Yesterday I saw my first Siskin. I watched it, trying very hard to stay still when what I wanted to do was leap for joy, for this little beautiful tiny creature heralds Spring. It also felt a bit weird, as I reflected on that happy moment, that I am welcoming Spring so soon after leaving Summer. Usually it’s a loooooong wait and a chilly dark one, but not for me this year. In fact, this last year, I have enjoyed two summers and both were warm and brilliantly coloured up. I can still hear the bird song from the most recent African summer chorus, as I note the change in the Robin song over here. It feels odd to have missed that moment too, that single morning when birdsong moves from wintry to springy. It’s quite a different tune and one I love to hear, long to hear through the cold darkling days. It happened without me, this time.
What also happened without me was Christmas, and, in particular, carols. I love sacred singing and can listen to it all day long. I love carols too, for they sing of new birth, of hope, of all the good things in life, the things that cost nothing at all and that feed a soul like no bargain deal from Toys ‘r’ us could ever do. And I missed them all. All I heard was a boogied up version of Jingle Bells, once, in a supermarket. Now that I am back, I am feasting my ears (and soul) on Karl Jenkins or Kings College Choir, just so I get my annual fix, Enya too, her album on Winter. Music is for me the food of life, after all. Music will lift my mood in just a few bars. Classical, old school (Mantovani, Nat King Cole, Sinatra) contemporary, blues, bop (or whatever it’s called) and sacred, depending on what mood needs lifting. I could be feeling very Poorlittleme until the music starts. In a matter of minutes Poorlittleme has left the building as I fall into the colours of each cadence, each phrase, the power of the base line, the eye-watering beauty of a violin in the right hands. I might ‘really’ hear a well written phrase sung by a velvet voice and think….yes, that’s it, that’s the truth, that’s just perfect.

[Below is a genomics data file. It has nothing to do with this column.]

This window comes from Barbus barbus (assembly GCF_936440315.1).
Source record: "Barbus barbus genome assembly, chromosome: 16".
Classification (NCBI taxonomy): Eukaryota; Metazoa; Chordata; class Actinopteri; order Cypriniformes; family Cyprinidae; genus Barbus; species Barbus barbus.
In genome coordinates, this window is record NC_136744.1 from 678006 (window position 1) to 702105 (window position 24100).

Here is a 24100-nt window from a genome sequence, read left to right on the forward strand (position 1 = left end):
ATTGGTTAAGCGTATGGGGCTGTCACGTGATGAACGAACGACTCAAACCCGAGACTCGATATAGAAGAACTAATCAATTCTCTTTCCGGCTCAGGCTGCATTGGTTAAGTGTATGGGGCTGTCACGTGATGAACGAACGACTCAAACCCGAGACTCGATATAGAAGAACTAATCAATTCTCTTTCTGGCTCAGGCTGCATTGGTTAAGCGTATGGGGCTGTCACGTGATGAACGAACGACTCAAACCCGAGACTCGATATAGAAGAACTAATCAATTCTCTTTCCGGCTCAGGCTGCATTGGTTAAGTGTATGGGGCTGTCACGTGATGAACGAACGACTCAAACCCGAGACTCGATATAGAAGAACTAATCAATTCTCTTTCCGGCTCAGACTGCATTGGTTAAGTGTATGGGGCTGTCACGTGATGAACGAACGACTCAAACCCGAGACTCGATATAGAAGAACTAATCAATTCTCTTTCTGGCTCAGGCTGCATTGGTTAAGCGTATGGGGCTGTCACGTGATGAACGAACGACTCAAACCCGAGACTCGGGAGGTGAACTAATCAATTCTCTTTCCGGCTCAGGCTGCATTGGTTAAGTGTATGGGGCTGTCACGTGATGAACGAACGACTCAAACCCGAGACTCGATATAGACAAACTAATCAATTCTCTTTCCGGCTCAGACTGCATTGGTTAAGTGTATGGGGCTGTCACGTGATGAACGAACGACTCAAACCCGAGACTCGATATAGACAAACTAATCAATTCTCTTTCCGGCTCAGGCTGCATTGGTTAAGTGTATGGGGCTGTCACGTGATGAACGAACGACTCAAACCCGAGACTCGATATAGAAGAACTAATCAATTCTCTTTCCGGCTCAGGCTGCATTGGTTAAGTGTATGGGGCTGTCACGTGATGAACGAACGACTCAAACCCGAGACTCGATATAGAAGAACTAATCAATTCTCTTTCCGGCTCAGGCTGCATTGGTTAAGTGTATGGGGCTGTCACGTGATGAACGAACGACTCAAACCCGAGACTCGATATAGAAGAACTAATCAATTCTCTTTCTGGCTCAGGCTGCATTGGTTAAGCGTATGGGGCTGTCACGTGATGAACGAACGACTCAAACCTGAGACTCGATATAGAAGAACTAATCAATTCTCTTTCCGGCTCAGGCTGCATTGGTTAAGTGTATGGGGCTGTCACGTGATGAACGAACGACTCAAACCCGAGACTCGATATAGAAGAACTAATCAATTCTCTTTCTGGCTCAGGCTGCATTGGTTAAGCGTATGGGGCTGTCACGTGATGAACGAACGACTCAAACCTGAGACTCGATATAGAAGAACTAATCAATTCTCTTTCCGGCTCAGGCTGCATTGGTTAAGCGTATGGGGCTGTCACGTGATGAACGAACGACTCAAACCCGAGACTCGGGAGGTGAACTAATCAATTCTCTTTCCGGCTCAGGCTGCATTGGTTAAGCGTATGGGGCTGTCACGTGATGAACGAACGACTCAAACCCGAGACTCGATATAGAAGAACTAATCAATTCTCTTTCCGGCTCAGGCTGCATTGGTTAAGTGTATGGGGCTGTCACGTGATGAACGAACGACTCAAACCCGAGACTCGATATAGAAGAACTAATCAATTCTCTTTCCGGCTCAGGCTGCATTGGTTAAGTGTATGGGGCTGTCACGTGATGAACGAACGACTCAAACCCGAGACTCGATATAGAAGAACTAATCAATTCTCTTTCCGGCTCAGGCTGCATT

Even when I do actually leave the building, for a walk or a visit to the shop, the music still plays in my head. I can’t seem to turn it off, nor do I want to. I can hear any tune I want, plus all the orchestration. I can lose myself in it whenever the world around me grows too loud and nobody would ever know why I am smiling. Learning to harness the power of such a gift, in other words the ability to live inside my head whilst appearing completely engaged with the outside of it, is something so very precious. I remember my mum saying that music was just noise to her. Not always, not when she was about to be sailed on to the dance floor by a handsome man, but just in ordinary times. She would rather have listened to the Archers. Me……I find voices just noise. Not always, not when a voice is saying something I want to hear, but just when ordinary babble and squawk insists itself into my ear.
Recognising something that is important to a life and taking action to develop that thing is a two-fold task. If music is of such great value to me, if it lifts my mood and fills my soul and my heart, then I have a duty of care towards it. I must work at making it a priority in my life, no matter what troubles rock and roll around me. If I let it fall away, I am the fool. This passion was wired into my particles at birth, perhaps inside the womb and it begs attention, my attention. Surely nobody could let something so important just fade because of the babble and squawk? Well, yes, actually, that bit is easy. We all do it. But at our peril. Because we are all different, and some more different than most, we often find it hard to make ourselves important enough to warrant mindful attention. We leap into whatever those around us love to do, or look like they love to do, and we do it too, trying very hard to love doing it, even if we hate it. We think that is giving as we were taught to give. We are, in truth, caught between black and white, when there are a thousand greys in between. And in that catch we put ourselves to one side. And what happened then is that we live our lives for others, exclusively.
So, I say, find your own passion and, then, develop it, somewhere among those glorious greys.